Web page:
Today is the last day of Constitution Week, a week that commenced with the celebration of Constitution Day on September 17th.
I often try to take note of this celebration because, in my view, it is important for us, as citizens, to remind ourselves of our shared constitutional commitment.
I confess I was especially moved to write this year when I read the story about the Modesto Community College student in California who was prevented by campus administrators and the police from passing out copies of the Constitution on Constitution Day. He was told he could only distribute the Constitution in the school's tiny "free speech" zone and, then, only if the activity was scheduled several days in advance.
I understand that this is but one small example of many that could be cited that would make our Founders' heads shake in wonderment if they but knew. It is not news that campus speech codes and other forms of speech restrictions brought about by rigid adherence to political correctness fashions run right up against First Amendment free speech guarantees. But prohibiting a student from passing out copies of the Constitution on Constitution Day should make us stop and think.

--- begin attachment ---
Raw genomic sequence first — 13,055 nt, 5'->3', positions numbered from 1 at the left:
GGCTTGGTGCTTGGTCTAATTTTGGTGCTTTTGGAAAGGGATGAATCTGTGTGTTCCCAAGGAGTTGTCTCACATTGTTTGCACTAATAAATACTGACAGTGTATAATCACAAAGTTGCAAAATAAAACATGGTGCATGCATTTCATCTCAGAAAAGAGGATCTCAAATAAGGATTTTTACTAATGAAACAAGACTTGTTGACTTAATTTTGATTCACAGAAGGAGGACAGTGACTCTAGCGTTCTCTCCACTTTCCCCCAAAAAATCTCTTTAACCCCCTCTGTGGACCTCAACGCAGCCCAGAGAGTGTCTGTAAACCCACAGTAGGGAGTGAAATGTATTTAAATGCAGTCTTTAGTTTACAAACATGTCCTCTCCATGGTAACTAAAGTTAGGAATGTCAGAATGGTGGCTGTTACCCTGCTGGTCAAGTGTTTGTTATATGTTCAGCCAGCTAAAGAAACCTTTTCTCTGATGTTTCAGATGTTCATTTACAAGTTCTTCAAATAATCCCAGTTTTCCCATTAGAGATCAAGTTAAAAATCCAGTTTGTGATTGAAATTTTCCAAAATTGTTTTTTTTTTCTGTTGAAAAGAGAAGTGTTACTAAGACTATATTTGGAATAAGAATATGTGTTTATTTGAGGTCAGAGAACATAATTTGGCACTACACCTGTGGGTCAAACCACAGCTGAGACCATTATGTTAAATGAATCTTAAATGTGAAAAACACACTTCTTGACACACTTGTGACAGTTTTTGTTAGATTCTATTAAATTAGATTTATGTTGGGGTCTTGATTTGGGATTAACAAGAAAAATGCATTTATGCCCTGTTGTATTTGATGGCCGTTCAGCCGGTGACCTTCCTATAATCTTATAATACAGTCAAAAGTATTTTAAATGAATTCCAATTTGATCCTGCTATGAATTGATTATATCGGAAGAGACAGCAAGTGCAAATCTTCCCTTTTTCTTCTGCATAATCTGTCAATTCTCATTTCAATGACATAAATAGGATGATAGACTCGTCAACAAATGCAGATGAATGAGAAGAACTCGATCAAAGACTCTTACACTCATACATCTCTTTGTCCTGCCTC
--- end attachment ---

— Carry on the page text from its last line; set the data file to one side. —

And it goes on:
Indeed, it calls to my mind the story, perhaps apocryphal, about Ben Franklin's remark when he was asked on the final day of the Constitutional Convention of 1787: "Well, Doctor, what have we got – a Republic or a Monarchy?" Franklin's response: "A Republic if you can keep it."
I do not doubt that we can keep it – as long as we, continually, strive to understand and remain true to an understanding of the Constitution that comports, as nearly as possible, to its original meaning and foundational principles, including the structural restraints imposed on government by the Constitution's separation of powers and the doctrine of limited, enumerated powers. And, of course, the explicit liberty guarantees in the Bill of Rights are crucial to securing our fundamental freedoms.
At the Free State Foundation, it is our goal, even amidst engaging in the sometimes nitty-gritty of today's debates about this policy or that, always to have in mind foundational constitutional principles. This is especially important for an organization that labors so heavily in fields cultivated – I should say "controlled" – by the Federal Communications Commission. This is because so much of what the FCC does in regulating communications and media companies, and now Internet providers, implicates constitutional rights.